Providing legal services for low-income New Yorkers in civil cases boosts the economy by speeding court dockets, keeping people in their homes and ensuring they get the federal benefits they're due, state Comptroller Thomas DiNapoli said Tuesday.
At a hearing called by Chief Judge Jonathan Lippman, the comptroller cited "plentiful" evidence of the monetary return that includes federal Social Security, Medicaid, unemployment and disability payments, tax credits and veterans' benefits. Much of that "represents a return of our fair share of the federal taxes we pay," he said.
"The reality is that a vast number of low-income New Yorkers cannot afford a lawyer," DiNapoli said.
He noted that Lippman put $55 million in this year's judiciary budget to help support legal services while judicial officials have taken steps to increase pro bono work by lawyers.
Lippman plans to hold a series of hearings this year and report to the Legislature about funding that's available and what's needed. He's held similar hearings before and established a task force to examine it, cited a previous estimate that only 20 percent of the need was being met but added that progress has been made.
"I think we've narrowed the gap," Lippman said after Tuesday's hearing. "We have at the very least kept up with a miserable economy."
He emphasized that "a crisis" of a large unmet need remains, resulting in human calamities that can cost the state a lot of money for prisons and social services. "In so many ways when you save people from falling off the cliff, New York benefits," he said.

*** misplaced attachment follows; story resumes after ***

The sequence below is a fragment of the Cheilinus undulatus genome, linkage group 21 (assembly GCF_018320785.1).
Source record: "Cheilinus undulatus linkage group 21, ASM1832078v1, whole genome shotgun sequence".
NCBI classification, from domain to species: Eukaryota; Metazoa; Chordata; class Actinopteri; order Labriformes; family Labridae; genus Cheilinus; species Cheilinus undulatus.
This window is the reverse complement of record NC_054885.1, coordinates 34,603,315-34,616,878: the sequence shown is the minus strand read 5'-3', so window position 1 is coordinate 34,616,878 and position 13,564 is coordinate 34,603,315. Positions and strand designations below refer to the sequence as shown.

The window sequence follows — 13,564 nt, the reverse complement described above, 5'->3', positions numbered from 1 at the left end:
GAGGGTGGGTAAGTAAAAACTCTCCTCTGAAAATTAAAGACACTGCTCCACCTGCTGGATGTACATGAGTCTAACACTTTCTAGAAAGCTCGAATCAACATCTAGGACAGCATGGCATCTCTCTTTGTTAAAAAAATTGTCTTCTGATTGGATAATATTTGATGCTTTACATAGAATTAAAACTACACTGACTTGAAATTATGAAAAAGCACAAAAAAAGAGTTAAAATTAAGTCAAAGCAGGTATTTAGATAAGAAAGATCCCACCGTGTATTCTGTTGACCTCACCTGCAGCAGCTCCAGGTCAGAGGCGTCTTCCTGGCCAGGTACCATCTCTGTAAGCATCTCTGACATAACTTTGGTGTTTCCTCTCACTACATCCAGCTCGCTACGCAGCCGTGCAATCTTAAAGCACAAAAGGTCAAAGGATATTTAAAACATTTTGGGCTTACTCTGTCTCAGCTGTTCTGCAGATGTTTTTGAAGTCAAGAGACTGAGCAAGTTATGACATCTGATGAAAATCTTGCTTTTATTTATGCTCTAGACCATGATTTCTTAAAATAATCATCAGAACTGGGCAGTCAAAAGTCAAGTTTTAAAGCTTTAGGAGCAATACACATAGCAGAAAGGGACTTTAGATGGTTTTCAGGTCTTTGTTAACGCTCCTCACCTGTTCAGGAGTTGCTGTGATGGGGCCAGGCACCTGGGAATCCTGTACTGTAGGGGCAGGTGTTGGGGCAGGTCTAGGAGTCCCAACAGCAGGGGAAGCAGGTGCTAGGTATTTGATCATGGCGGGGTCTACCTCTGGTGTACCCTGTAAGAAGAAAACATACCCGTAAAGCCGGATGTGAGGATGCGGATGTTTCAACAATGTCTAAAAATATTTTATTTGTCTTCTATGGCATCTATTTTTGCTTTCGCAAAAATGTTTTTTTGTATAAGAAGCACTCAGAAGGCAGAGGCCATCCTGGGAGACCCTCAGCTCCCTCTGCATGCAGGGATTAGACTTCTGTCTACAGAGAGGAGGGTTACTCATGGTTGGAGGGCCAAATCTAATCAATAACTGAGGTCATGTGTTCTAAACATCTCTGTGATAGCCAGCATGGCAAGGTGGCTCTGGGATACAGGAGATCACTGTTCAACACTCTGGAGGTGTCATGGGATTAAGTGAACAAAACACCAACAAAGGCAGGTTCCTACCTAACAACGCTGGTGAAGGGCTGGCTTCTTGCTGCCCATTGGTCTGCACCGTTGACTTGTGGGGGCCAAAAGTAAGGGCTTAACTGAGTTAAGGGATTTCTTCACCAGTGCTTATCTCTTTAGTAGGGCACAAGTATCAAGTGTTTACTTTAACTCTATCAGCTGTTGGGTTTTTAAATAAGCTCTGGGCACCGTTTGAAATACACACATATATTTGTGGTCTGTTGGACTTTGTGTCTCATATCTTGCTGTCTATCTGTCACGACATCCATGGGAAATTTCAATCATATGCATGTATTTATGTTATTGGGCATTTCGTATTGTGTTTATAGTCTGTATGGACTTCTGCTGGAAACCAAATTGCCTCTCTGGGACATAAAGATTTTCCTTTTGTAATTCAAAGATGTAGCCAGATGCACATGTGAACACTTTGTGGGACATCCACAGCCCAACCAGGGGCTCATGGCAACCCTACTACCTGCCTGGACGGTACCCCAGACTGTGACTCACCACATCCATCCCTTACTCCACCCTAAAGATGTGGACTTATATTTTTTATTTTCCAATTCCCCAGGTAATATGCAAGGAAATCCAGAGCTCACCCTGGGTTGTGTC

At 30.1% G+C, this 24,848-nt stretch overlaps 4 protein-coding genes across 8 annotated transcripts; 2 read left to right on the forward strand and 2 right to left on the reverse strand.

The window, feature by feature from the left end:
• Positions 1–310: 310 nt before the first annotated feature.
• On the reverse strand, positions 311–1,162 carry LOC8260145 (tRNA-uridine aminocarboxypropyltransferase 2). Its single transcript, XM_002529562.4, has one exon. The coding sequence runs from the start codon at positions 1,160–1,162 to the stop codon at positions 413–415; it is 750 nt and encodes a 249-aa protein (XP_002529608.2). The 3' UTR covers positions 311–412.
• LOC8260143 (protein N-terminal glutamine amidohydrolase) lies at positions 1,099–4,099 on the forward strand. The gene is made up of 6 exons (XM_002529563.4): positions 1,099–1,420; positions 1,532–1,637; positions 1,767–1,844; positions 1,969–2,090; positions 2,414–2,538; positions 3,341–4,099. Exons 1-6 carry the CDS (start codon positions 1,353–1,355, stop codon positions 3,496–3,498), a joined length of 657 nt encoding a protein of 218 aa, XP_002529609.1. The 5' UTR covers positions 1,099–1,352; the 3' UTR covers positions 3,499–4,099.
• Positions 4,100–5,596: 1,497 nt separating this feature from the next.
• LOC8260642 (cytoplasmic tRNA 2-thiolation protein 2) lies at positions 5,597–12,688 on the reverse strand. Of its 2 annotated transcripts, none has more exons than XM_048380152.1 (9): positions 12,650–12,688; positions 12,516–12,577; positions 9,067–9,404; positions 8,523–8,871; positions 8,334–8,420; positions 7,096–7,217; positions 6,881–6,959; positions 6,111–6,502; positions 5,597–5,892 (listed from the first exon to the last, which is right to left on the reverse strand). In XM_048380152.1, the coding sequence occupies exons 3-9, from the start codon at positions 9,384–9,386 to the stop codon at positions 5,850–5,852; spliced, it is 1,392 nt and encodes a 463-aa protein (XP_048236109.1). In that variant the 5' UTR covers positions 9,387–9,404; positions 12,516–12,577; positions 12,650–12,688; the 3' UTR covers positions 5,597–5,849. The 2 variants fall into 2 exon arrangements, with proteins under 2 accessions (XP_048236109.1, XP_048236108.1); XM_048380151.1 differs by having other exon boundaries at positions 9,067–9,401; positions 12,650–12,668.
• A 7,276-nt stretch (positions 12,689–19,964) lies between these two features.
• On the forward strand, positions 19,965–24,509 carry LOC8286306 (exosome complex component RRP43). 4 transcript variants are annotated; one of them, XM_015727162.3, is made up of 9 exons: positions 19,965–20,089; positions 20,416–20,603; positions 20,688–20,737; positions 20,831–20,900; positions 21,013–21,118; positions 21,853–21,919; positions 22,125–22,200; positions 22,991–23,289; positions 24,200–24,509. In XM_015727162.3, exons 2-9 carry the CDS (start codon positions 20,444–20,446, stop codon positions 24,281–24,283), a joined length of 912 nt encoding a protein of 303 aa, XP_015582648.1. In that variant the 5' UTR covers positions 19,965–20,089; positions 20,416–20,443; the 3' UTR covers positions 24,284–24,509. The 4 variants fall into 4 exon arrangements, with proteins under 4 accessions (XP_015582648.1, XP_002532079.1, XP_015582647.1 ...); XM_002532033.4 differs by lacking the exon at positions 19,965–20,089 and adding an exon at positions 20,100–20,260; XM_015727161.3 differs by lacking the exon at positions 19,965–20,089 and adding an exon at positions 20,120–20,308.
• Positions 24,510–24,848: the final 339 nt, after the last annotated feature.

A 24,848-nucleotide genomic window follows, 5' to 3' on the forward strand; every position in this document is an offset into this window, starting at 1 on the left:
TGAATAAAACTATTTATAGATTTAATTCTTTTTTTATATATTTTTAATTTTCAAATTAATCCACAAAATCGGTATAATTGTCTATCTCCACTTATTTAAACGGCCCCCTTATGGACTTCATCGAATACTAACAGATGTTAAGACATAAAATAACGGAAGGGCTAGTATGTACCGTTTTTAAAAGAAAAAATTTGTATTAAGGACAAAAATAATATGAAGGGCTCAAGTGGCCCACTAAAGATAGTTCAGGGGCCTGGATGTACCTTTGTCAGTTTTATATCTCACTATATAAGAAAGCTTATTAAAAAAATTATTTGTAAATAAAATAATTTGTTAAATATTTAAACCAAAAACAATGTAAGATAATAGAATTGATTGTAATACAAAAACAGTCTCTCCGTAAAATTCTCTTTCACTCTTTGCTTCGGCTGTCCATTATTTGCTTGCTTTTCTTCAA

This year, Lippman and other court administrators began requiring 280,000 New York-registered attorneys to report their pro bono work when they renew their registrations every two years, also raising the pro bono goal for everyone to 50 hours yearly. He said that reporting will help them gauge how much free service is actually being done.
Administrators agreed last year, after attorneys raised privacy concerns, to keep the information confidential for the first two years. Lippman said Tuesday that it should be public after that.
Statewide, half of New Yorkers facing home foreclosures are attending required settlement conferences without attorneys, DiNapoli said. Few have lawyers in the consumer credit cases filed in New York City, in rural, suburban and urban child support cases and "the overwhelming majority" of tenants in eviction cases in all four of the state's judicial districts, he said.
He cited the "downstream societal and financial impacts" like homelessness and domestic violence and costs associated with lost workdays, hospitalization and mental health treatment.
Legal Services Corp. grant funding has been cut from almost $379 million two years ago to $316 million currently, and those grants now pay less than 27 percent of the funding for New York's nonprofit legal aid programs, DiNapoli said. "The trend is not good."